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doc fold, reduce

From: Kevin Ryde
Subject: doc fold, reduce
Date: Sat, 12 Feb 2005 09:03:00 +1100
User-agent: Gnus/5.110003 (No Gnus v0.3) Emacs/21.3 (gnu/linux)

New words for fold and reduce.  I found the kons/knil names unclear,
and e12/e21 bits very hard to tell which order calls were made.  And
how fold and reduce differed was also pretty subtle.

 -- Scheme Procedure: fold proc init lst1 ... lstN
 -- Scheme Procedure: fold-right proc init lst1 ... lstN
     Apply PROC to the elements of LST1 ... LSTN to build a result, and
     return that result.

     Each PROC call is `(PROC ELEM1 ...  ELEMN PREVIOUS)', where ELEM1
     is from LST1, through ELEMN from LSTN.  PREVIOUS is the return
     from the previous call to PROC, or the given INIT for the first
     call.  If any list is empty, just INIT is returned.

     `fold' works through the list elements from first to last.  The
     following shows a list reversal and the calls it makes,

          (fold cons '() '(1 2 3))

          (cons 1 '())
          (cons 2 '(1))
          (cons 3 '(2 1)
          => (3 2 1)

     `fold-right' works through the list elements from last to first,
     ie. from the right.  So for example the following finds the longest
     string, and the last among equal longest,

          (fold-right (lambda (str prev)
                        (if (> (string-length str) (string-length prev))
                      '("x" "abc" "xyz" "jk"))
          => "xyz"

     If LST1 through LSTN have different lengths, `fold' stops when the
     end of the shortest is reached; `fold-right' commences at the last
     element of the shortest.  Ie. elements past the length of the
     shortest are ignored in the other LSTs.  At least one LST must be

     `fold' should be preferred over `fold-right' if the order of
     processing doesn't matter, or can be arranged either way, since
     `fold' is a little more efficient.

     The way `fold' builds a result from iterating is quite general, it
     can do more than other iterations like say `map' or `filter'.  The
     following for example removes adjacent duplicate elements from a

          (define (delete-adjacent-duplicates lst)
            (fold-right (lambda (elem ret)
                          (if (equal? elem (first ret))
                              (cons elem ret)))
                        (list (last lst))
          (delete-adjacent-duplicates '(1 2 3 3 4 4 4 5))
          => (1 2 3 4 5)

     Clearly the same sort of thing can be done with a `for-each' and a
     variable in which build the result, but a self-contained PROC can
     be re-used in multiple contexts, where a `for-each' would have to
     be written out each time.

 -- Scheme Procedure: pair-fold proc init lst1 ... lstN
 -- Scheme Procedure: pair-fold-right proc init lst1 ... lstN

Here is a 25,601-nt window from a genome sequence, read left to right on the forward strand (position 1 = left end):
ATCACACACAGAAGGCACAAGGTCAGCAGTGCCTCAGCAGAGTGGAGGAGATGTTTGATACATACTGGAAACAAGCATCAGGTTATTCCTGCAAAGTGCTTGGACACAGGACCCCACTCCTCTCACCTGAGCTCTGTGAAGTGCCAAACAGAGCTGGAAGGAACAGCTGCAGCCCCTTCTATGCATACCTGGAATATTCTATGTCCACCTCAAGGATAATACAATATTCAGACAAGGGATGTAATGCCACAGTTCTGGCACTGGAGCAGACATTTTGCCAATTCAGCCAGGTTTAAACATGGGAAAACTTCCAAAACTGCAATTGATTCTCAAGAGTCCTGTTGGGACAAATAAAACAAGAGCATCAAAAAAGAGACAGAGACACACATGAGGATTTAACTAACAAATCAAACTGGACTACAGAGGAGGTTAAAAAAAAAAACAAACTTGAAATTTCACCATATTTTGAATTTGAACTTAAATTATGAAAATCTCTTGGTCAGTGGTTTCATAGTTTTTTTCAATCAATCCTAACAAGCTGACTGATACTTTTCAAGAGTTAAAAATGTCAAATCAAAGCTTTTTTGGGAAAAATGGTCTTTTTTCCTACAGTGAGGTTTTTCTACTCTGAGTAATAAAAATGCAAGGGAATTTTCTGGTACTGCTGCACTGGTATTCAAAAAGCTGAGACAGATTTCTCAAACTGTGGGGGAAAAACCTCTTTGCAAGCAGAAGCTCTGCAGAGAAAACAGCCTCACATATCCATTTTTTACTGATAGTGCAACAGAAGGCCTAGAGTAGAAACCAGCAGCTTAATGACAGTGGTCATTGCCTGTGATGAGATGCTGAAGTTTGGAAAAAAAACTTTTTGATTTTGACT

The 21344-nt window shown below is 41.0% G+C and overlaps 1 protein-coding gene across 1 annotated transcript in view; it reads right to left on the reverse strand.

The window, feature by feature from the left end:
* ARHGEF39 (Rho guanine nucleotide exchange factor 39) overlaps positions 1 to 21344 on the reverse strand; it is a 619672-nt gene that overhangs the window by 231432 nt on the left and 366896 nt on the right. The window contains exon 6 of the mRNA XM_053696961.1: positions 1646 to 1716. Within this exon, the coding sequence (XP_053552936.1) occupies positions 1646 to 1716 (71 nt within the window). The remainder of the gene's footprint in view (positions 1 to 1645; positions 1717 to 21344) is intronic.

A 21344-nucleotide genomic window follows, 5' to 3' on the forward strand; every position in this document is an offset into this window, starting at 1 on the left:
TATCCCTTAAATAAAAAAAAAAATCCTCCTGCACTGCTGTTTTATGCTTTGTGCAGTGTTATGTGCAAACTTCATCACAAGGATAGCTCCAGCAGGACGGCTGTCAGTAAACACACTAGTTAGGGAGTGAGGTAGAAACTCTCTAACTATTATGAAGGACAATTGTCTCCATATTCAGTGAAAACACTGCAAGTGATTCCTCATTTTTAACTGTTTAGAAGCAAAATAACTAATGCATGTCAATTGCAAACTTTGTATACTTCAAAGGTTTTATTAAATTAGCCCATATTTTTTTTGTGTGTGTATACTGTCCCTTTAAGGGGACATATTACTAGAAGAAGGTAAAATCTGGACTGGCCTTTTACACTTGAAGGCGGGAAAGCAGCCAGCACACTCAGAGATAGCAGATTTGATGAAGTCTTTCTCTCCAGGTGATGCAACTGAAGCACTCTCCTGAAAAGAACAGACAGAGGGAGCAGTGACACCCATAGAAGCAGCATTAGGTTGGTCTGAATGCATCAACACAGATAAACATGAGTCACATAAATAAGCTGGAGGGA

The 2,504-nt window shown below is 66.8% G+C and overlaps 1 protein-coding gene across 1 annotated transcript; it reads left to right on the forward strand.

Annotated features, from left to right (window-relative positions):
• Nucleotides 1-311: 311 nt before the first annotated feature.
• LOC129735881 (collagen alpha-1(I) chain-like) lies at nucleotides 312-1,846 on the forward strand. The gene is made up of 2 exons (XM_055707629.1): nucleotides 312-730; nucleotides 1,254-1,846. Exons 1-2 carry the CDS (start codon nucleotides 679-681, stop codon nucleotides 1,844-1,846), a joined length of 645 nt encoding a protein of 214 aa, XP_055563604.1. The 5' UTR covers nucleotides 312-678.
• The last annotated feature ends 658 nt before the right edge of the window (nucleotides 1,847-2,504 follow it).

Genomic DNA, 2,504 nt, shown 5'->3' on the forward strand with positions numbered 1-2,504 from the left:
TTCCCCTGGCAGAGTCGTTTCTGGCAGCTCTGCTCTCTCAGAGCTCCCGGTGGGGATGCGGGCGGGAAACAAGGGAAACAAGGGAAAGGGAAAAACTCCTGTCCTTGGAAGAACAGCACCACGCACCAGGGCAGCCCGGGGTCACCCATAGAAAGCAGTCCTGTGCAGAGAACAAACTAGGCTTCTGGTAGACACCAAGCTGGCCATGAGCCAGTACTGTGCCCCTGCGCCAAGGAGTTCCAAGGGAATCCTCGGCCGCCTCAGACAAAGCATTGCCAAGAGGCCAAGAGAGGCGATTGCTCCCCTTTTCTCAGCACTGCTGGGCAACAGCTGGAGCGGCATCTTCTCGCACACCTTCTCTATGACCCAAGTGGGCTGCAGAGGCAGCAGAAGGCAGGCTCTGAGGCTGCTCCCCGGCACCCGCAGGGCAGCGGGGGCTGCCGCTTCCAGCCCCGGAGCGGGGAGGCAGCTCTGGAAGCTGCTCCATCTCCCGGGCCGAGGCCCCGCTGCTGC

The same as `fold' and `fold-right', but apply PROC to the pairs
     of the lists instead of the list elements.

 -- Scheme Procedure: reduce proc identity lst
 -- Scheme Procedure: reduce-right proc identity lst
     `reduce' is a variant of `fold' (see above), designed for cases
     where the initial value is an "identity", so that PROC can start
     directly from the first element of LST.

     Consider folding with `+' and initial value 0, calls would be for

          (fold + 0 '(4 5 6))
          (+ 4 0)
          (+ 5 4)
          (+ 6 9)

     The first call `(+ 4 0)' is unnecessary, adding 0 to 4 doesn't
     change that value.  The first element `4' may as well be the
     initial "previous" value argument to PROC.  This is what `reduce'

          (reduce + 0 '(4 5 6))
          (+ 5 4)
          (+ 6 9)

     The IDENTITY parameter is the return when LST is empty, that's the
     only time IDENTITY is used.  If LST has just one element, that's
     the return with no calls to PROC.

     `reduce-right' is a similar variation on `fold-right', working
     from the end (ie. the right) of LST.  Calls in this case become

          (reduce-right + 0 '(4 5 6))
          (+ 5 6)
          (+ 4 11)

     `reduce' should be preferred over `reduce-right' if the order of
     processing doesn't matter, or can be arranged either way, since
     `reduce' is a little more efficient.

     In the above examples of course `+' takes any number of arguments,
     so it can be used on a list just with `apply'.  An example where
     that's not the case would be SRFI-19 `add-duration' (*note SRFI-19
     Time::) on a list of durations,

          (use-modules (srfi srfi-19))
          (reduce add-duration
                  (make-time time-duration 0 0)
                  (list (make-time time-duration 0 4)
                        (make-time time-duration 0 5)
                        (make-time time-duration 0 6)))
          => #<time duration 15 seconds>

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